What formulas should I use to realistically model the diffusion of a drop of ink in a water?

I am a mathematician and am originally from the math side of stackexchange. I want to model the behaviour of a drop of ink diffusing in water. I dont want to simply use the diffusion equation $u_t(\mathbf{x},t)=D \triangledown^2u(\mathbf{x},t)$ because firstly it will produce a diffusion of the ink completely symmetrical in the $x$, $y$ and $z$ direction, secondly, it does not take into account the gravity producing a force (say in the $z$-direction) and lastly, it does not take into account the velocity of the moving ink particles and the different pressure at each point.

Now I would like (if possible) to create a program that will give a result that looks similar to the sort of chaotic diffusion we see in real life, possible by creating a non-symmetrical initial disturbance in the form of an inital velocity in the ink. What formulas should I be looking at in this case? Can I ignore some of the things I've mentioned above and still get a realistic result? Is it possibly true that the problems I've mentioned can be fixed by not taking $D$ to be constant but rather a function of the velocity, density and pressure and then using the formulas from fluid dynamics to find these at each position and time?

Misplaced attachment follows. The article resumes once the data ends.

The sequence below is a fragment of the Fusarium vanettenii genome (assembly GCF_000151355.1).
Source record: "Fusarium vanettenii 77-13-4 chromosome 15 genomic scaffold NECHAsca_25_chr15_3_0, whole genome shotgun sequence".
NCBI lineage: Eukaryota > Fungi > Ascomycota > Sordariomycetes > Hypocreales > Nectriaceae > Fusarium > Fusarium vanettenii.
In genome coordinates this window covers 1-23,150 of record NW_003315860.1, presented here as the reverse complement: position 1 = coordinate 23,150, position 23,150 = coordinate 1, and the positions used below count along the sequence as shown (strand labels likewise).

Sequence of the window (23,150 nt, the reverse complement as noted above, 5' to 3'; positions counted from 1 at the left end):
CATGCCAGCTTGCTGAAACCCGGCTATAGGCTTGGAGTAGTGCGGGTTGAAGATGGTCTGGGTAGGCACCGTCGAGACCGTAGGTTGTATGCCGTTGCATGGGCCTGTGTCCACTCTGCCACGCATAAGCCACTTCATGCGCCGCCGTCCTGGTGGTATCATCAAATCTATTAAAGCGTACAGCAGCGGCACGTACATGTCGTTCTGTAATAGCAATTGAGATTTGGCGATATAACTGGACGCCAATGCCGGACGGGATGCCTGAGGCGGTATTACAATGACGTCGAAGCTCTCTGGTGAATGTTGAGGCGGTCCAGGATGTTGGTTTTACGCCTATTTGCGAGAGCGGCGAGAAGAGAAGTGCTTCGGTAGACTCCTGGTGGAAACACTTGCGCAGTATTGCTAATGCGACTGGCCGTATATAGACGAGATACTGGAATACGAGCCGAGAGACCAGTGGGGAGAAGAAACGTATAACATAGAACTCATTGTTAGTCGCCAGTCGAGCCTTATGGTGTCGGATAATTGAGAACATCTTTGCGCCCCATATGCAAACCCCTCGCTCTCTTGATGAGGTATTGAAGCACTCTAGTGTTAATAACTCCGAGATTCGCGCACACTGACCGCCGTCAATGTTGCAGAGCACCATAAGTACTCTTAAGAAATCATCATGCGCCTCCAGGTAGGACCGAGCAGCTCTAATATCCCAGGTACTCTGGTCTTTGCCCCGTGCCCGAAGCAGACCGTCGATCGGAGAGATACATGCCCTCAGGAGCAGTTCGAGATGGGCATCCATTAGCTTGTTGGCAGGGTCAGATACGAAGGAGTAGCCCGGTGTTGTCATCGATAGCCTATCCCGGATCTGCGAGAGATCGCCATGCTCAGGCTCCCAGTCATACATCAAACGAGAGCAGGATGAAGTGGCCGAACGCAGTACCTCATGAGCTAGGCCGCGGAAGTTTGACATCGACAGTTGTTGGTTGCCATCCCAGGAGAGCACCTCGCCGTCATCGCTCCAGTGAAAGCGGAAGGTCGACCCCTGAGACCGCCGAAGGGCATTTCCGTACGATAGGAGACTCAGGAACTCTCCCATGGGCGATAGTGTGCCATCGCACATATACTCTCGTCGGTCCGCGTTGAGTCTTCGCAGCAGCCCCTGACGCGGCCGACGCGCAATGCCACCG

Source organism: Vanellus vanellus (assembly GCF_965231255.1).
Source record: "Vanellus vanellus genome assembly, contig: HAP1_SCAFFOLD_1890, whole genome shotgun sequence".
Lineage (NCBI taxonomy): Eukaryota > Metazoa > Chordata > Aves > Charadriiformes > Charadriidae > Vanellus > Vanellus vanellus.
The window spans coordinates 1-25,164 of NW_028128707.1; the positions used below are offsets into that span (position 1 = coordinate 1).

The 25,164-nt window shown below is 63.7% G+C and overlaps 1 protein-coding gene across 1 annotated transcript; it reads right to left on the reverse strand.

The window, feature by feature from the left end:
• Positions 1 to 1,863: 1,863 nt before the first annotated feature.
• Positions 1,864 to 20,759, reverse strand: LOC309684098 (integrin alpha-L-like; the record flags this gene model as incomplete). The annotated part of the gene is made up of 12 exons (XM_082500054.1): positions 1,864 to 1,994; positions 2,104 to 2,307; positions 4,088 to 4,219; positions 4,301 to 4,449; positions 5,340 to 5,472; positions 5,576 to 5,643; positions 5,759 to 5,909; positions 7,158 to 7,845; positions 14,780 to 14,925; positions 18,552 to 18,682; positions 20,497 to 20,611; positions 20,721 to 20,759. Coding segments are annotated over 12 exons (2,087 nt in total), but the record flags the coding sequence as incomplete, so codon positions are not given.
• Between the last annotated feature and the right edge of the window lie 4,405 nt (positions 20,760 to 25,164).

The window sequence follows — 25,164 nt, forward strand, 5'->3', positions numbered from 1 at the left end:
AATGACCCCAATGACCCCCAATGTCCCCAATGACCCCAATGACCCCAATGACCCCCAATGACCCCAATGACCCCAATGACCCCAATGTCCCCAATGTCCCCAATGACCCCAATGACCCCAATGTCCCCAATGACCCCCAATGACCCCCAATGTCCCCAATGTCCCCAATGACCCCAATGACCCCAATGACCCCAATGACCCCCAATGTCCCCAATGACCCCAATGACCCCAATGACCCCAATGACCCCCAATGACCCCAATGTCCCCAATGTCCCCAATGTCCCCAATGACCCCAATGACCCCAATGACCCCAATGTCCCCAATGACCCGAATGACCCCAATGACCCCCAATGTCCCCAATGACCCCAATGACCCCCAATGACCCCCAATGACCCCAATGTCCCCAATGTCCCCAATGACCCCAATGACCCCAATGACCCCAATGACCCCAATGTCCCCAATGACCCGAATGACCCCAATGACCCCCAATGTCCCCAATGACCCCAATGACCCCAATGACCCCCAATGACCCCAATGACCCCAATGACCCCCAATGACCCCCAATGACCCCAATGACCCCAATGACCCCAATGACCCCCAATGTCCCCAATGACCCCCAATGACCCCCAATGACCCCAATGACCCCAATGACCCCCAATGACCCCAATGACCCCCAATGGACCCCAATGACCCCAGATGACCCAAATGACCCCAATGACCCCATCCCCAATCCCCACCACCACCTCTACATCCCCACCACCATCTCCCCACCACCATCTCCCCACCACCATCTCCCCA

As I said, I am a mathematician and I apologize in advance for the possibility that there are silly errors in my question or that my limited understanding of physics makes this a non-sensical question all together. Any help would be greatly appreciated though!

-

Certainly turbulent fluids mix much faster than diffusion predicts. Generally, the mechanism by which this enhanced diffusion takes place is this: First, turbulent fluid flow, via nonlinear coupling term $(\mathbf{v}\cdot\nabla)\mathbf{v}$, creates smaller and smaller scale structures, i.e., fine layers of ink and water. Second, once these scales are small enough, diffusion is effectively fast, having only very small length scales to mix together. This depends on your system being unstable to perturbations, which depends a great deal on the geometry of your ink drop and the ink properties.